There are more than 4.5 million Syrian refugees in the neighbouring countries of Lebanon, Jordan and Turkey. Some have been there for as long as four years and most are in desperate circumstances. It’s a situation so hopeless that over 600,000 refugees – men, women and children – have been driven to risk their lives in over-crowded boats to reach Europe where they face both humanitarian welcomes and barbed wire at some borders. Nearly 3,500 refugees did not complete that voyage.
Winter snows are coming to Lebanon and Turkey. Many have spent up to four years in squalid refugee camps or surviving marginal existences in cities and towns. There are no formal refugee camps in tiny Lebanon, a country of four million people with 1.4 million Syrian refugees who are scattered throughout the country, supported by a patch work of international agencies. Refugees live in tents in NGO-rented fields with makeshift latrines, in rented apartments, five or six families for a one family apartment, or worse, in abandoned and bombed out buildings from the civil war. Fewer than 15 per cent receive ration cards, less than a dollar a day. Others depend on exhausted savings, relatives abroad, or illegal work for pennies a day. Child labour, abusive employers, survival sex, and begging: all are common. All are reasons to leave.
This past week, John McCallum, the new minister of immigration, refugees, and citizenship, stated that the government intended to meet the Dec. 31 deadline. The emphasis, though, should not be on the deadline but on the task itself.
The resettlement of 25,000 refugees is a mammoth undertaking. It requires the identification of appropriate refugees, health examinations, security reviews, exit visas, transportation to Canada, temporary accommodation and ultimately, settlement in Canadian communities. That last stage, settlement, is the one most overlooked and the most difficult. It means finding decent housing, getting the kids into school, medical and dental exams, registration with various government agencies, ESL training, finding employment, drivers licenses, learning about public transport, bank accounts, cell phones and the hundred other tasks to successfully integrate into a new society of welcoming strangers.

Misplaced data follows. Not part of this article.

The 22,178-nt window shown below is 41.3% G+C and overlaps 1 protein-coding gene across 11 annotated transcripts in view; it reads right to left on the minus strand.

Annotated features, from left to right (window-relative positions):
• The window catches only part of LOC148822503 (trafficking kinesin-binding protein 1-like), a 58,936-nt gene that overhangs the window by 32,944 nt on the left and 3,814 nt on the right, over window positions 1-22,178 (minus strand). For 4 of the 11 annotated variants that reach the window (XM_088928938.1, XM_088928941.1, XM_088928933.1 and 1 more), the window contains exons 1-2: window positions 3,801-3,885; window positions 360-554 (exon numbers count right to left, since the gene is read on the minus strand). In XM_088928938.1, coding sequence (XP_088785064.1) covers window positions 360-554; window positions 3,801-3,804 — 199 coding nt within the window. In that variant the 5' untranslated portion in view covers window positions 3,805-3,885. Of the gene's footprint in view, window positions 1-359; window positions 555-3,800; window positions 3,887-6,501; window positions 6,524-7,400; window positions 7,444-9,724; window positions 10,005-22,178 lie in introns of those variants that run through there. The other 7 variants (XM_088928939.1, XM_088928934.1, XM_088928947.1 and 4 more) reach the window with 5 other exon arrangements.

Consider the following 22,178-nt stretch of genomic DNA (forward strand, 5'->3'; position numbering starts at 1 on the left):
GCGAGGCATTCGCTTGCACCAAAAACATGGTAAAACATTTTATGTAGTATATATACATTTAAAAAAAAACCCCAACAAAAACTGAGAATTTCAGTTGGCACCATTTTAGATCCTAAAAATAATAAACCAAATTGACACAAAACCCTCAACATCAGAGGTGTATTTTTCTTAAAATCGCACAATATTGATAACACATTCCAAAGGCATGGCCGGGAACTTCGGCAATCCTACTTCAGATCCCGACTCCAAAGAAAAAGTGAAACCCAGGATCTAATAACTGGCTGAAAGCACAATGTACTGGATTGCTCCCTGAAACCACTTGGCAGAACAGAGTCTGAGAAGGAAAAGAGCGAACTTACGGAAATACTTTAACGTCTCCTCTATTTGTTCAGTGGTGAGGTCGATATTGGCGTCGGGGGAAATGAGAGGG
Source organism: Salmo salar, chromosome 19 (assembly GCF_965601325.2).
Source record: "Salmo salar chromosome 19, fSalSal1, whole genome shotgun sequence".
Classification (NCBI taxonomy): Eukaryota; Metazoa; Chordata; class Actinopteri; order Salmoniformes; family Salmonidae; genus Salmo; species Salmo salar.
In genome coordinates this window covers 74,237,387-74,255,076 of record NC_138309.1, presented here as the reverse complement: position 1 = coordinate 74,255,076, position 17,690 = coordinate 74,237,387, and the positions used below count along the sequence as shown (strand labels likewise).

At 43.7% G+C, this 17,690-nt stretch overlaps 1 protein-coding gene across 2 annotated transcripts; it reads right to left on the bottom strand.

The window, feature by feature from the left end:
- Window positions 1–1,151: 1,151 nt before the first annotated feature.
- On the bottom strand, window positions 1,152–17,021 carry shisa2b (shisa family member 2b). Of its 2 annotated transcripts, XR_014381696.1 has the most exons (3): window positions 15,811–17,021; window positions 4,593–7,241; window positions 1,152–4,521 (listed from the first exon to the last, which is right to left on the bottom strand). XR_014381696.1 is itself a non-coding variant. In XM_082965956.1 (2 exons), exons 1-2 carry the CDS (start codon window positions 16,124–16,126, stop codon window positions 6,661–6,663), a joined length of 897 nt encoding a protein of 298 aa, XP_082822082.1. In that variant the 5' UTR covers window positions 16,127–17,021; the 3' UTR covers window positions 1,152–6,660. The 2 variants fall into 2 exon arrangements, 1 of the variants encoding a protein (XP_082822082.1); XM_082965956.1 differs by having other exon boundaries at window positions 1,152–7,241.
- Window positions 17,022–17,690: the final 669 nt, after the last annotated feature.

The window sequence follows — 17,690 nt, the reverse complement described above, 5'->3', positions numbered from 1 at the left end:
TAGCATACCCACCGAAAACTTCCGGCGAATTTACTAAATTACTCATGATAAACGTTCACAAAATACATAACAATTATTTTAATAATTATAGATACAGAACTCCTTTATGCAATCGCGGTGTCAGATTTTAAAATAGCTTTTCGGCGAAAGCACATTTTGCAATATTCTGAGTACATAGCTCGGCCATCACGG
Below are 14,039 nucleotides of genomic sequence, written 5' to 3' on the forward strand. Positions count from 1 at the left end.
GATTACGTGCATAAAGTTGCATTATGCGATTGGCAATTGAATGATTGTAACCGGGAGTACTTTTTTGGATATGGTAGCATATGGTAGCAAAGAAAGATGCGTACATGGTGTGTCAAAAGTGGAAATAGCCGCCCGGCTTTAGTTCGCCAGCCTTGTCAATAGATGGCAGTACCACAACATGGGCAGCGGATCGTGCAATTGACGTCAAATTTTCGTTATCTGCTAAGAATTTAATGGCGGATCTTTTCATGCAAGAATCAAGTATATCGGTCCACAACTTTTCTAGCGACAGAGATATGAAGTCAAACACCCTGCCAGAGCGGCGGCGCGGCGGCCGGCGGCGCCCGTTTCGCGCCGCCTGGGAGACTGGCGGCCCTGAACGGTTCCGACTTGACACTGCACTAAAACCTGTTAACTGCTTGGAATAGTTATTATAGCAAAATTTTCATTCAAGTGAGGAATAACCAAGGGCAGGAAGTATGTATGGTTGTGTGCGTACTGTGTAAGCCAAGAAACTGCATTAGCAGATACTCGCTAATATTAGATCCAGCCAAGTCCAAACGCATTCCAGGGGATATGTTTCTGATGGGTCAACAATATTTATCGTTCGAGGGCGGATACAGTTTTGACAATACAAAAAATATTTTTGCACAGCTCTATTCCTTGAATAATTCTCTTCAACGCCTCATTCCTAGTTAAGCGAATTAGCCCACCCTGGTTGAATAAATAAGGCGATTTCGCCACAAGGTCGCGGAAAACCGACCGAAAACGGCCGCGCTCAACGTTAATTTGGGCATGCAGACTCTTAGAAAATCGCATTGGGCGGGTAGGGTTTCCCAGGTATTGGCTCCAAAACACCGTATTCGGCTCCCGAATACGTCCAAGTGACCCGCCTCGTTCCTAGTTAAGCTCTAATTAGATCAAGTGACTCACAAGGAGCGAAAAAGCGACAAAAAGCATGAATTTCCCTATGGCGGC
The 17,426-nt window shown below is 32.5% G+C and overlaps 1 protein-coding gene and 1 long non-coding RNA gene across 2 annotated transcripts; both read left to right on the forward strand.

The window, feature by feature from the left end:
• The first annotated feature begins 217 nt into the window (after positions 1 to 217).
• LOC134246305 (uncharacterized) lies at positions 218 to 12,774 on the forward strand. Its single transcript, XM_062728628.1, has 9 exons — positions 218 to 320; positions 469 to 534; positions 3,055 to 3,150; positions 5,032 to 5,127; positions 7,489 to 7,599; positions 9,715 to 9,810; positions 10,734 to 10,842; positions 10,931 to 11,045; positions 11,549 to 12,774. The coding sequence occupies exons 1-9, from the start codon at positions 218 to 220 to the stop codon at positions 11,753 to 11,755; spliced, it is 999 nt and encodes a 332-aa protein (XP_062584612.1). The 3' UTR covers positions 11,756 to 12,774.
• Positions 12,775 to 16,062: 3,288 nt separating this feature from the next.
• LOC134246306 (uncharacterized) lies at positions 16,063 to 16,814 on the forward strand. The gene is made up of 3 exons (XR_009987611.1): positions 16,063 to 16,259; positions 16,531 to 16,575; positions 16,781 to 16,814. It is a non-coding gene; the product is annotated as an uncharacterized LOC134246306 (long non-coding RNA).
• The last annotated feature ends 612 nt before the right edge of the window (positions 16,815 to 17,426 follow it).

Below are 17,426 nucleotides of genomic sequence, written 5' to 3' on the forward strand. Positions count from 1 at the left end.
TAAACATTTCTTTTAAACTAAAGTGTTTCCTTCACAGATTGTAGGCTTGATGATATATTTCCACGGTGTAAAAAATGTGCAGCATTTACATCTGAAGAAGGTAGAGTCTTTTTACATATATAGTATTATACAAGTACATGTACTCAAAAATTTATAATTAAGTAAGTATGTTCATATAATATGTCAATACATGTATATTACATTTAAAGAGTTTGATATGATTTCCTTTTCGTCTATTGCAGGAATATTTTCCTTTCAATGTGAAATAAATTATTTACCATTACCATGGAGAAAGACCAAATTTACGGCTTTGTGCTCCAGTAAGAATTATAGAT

Canada normally resettles 13,000 overseas refugees per year. We have a network of settlement agencies and experienced settlement workers in most Canadian cities but those agencies are already overworked and underfunded. We have medical clinics and public schools that are experienced at absorbing children, refugee and immigrant, with varying language and educational capacities. But none of these agencies can turn on a dime to take double the annual caseload in a sixth of the time while doing their regular jobs, and they will be doing their regular jobs since the 25,000 are supplemental to the annual resettlement program of 13,000 refugees.
Canada, unique among nations, has a network of refugee sponsorship groups, many of them church-related, that has been resettling refugees since 1979 through Canada’s Private Sponsorship program. These groups have vast experience at settling refugees but they also are overworked and under-resourced. Some have also been worn down by years of recalcitrant conduct by the previous Conservative government.
Those are the challenges: select 25,000 Syrian refugees, bring them to Canada, and settle them into communities across Canada – by Dec. 31. The task is enormous but not impossible – apart from the deadline.
The first half of the task, overseas selection and transport, is the easier of the two. Thousands of refugees already have Canadian family members who are begging to sponsor and house them. That is, to use the technical legal term, a no-brainer. With smart and practical selection practices and the cooperation of the United Nations High Commissioner for Refugees, we can rapidly identify other refugees who are low security risks. All of them can be granted temporary resident permits for prompt entry to Canada. Experts such as General Rick Hillier say that adequate transport, by plane and ship, is available and doable.
Settlement in Canada, the second half of the undertaking, is more complicated. Military and government agencies are scouring their housing inventories for vacant accommodation. Temporary shelter is critical since it is simply not possible to find private commercial accommodation for so many, so quickly.
If refugees are temporarily sheltered, they can be gradually transferred into Canadian communities for settlement over several months. It is a task for all levels of government – federal, provincial, municipal – and most importantly, volunteer Canadians.
Across Canada, there has been an enormous surge of goodwill from Canadians eager to volunteer, to house, to donate, to somehow assist. The government must focus and channel that goodwill into smart, coordinated settlement programs that will allow volunteer groups to be trained and directly assist refugee families.
Forget the deadline. As with the South-east Asian boat people in 1980, this is a turning point moment in Canadian history where we, as a people, will rise to the occasion or not. Canadians are eager to step up to the plate. It is a Herculean task and we should damn well do it.
Peter Showler is the former Chair of the Immigration and Refugee Board and Director of the Refugee Forum in the University of Ottawa. Last year he spent three months in Lebanon working for the UNHCR.